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Man Ther. 2000 Nov;5(4):214-22.

An investigation to compare the effectiveness of carpal bone mobilisation and neurodynamic mobilisation as methods of treatment for carpal tunnel syndrome.

Author information

1
Coventry University, UK. amir_tal@hotmail.com

Abstract

Carpal tunnel syndrome is the most common peripheral entrapment neuropathy. There is little literature available that addresses the management of this condition, which may partly explain why physiotherapy is often overlooked as a treatment approach in its management. This study investigated the effects of two manual therapy techniques in the treatment of patients experiencing carpal tunnel syndrome. An experimental different subject design compared three groups of subjects in three different conditions (two treatment interventions and one control group). Each group consisted of seven patients. The objectives of the study were: (1) to investigate differences between treated and untreated groups; (2) to investigate differences in the effectiveness of treatment I (median nerve mobilization) compared with treatment II (carpal bone mobilization). Measurements were taken applying several measurement tools, including active range of wrist movement (ROM flexion and extension), upper limb tension test with a median nerve bias (ULTT2a), three different scales to evaluate pain perception and function, and lastly numbers of patients continuing to surgery in each group were compared. In visual terms a clear trend was demonstrated between subjects who received treatment compared to those who were not treated, in particular the descriptive analysis of results for ULTT2a and numbers of patients continuing to surgery. When analysed statistically, less could be concluded. Only scores on a Pain Relief Scale (P<0.01) demonstrated highly significant differences between the three groups when analyzed using Kruskal-Wallis Test. In exploring the results of the two intervention groups, no statistically significant difference in effectiveness of treatment was demonstrated between carpal bone mobilization and median nerve mobilization.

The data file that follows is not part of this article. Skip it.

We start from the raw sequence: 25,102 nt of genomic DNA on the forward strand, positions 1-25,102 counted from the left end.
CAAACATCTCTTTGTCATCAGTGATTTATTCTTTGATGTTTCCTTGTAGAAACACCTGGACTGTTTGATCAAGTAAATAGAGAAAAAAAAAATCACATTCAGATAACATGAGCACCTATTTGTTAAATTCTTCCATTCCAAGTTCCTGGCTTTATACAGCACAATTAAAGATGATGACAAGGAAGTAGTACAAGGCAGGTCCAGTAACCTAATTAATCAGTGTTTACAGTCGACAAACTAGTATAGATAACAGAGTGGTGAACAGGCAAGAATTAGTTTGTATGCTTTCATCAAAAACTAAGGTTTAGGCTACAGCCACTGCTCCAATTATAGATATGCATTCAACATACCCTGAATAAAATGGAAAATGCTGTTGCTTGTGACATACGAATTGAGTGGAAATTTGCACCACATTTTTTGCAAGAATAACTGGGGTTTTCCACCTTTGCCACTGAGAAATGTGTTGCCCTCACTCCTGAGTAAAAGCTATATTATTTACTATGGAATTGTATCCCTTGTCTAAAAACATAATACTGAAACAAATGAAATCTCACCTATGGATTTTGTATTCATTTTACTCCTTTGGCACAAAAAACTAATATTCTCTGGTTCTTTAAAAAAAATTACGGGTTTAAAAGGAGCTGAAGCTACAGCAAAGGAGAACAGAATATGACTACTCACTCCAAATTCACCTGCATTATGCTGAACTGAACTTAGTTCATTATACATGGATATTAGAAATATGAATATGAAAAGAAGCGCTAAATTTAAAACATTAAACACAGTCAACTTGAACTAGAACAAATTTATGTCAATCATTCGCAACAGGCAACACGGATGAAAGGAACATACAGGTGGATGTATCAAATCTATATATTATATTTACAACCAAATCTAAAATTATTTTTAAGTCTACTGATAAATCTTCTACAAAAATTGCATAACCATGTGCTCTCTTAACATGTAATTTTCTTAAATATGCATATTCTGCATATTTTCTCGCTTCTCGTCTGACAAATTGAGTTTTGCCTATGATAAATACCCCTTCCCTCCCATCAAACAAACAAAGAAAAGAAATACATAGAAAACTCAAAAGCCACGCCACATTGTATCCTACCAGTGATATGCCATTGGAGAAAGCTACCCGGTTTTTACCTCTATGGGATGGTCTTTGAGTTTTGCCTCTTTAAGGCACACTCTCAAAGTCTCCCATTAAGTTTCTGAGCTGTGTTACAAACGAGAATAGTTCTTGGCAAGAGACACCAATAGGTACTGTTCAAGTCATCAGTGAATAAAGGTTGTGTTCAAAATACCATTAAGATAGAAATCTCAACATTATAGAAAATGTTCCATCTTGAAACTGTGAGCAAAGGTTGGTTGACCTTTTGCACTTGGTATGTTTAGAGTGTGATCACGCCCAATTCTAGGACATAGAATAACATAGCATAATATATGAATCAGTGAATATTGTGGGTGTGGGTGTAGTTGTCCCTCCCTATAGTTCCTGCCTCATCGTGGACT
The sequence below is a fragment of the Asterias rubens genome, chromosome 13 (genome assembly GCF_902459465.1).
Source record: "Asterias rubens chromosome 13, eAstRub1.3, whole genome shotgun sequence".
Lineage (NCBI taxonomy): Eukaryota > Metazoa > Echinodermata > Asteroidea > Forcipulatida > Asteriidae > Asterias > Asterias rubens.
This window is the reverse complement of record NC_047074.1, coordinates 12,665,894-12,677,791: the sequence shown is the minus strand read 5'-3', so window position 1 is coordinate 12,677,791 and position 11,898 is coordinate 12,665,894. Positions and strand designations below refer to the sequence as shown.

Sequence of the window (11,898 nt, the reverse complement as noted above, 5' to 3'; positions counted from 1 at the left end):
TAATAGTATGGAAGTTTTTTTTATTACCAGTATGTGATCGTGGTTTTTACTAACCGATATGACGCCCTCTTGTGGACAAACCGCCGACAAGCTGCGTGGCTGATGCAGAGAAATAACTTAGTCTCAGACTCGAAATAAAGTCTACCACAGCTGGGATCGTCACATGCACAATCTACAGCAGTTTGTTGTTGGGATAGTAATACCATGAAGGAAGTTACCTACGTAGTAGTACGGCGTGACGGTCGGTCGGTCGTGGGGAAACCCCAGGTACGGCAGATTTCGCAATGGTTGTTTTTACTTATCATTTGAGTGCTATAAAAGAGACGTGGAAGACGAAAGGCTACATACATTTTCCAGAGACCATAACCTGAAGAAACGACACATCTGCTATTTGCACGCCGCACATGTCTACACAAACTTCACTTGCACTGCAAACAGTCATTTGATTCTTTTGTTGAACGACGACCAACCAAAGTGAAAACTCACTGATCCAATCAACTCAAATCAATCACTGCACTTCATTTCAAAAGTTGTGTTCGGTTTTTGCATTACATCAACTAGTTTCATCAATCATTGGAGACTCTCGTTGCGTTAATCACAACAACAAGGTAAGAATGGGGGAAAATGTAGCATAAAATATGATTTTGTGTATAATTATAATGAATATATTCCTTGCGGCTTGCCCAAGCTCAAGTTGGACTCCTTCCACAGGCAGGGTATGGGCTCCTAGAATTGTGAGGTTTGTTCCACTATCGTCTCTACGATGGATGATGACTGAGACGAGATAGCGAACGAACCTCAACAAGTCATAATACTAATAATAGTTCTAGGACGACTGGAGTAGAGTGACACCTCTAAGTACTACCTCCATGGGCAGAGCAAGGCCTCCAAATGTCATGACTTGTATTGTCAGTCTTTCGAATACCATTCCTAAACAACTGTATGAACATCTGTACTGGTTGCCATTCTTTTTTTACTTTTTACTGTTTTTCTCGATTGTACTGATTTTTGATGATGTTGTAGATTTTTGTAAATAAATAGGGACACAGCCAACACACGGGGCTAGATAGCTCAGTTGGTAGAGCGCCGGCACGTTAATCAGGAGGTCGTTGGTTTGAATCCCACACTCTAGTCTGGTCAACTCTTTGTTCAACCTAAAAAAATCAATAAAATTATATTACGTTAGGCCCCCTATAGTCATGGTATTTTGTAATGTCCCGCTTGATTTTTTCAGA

PMID:
11052900
DOI:
10.1054/math.2000.0355
[Indexed for MEDLINE]

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